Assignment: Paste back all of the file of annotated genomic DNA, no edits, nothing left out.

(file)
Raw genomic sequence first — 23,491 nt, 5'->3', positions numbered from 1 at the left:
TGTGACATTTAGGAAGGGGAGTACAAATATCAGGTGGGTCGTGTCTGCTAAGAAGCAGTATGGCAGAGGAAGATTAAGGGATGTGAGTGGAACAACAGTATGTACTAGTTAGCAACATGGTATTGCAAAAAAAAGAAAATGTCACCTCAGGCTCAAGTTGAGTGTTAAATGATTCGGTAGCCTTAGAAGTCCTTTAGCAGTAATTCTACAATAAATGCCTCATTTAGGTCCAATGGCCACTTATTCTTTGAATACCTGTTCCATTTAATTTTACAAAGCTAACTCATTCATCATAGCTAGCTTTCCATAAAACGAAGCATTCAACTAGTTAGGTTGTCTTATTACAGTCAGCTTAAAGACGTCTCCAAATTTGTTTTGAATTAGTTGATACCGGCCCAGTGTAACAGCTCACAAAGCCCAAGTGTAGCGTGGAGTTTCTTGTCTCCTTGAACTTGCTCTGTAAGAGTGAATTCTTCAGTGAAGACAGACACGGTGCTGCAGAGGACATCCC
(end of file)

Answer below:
Raw genomic sequence first — 23,491 nt, 5'->3', positions numbered from 1 at the left:
TGTGACATTTAGGAAGGGGAGTACAAATATCAGGTGGGTCGTGTCTGCTAAGAAGCAGTATGGCAGAGGAAGATTAAGGGATGTGAGTGGAACAACAGTATGTACTAGTTAGCAACATGGTATTGCAAAAAAAAGAAAATGTCACCTCAGGCTCAAGTTGAGTGTTAAATGATTCGGTAGCCTTAGAAGTCCTTTAGCAGTAATTCTACAATAAATGCCTCATTTAGGTCCAATGGCCACTTATTCTTTGAATACCTGTTCCATTTAATTTTACAAAGCTAACTCATTCATCATAGCTAGCTTTCCATAAAACGAAGCATTCAACTAGTTAGGTTGTCTTATTACAGTCAGCTTAAAGACGTCTCCAAATTTGTTTTGAATTAGTTGATACCGGCCCAGTGTAACAGCTCACAAAGCCCAAGTGTAGCGTGGAGTTTCTTGTCTCCTTGAACTTGCTCTGTAAGAGTGAATTCTTCAGTGAAGACAGACACGGTGCTGCAGAGGACATCCC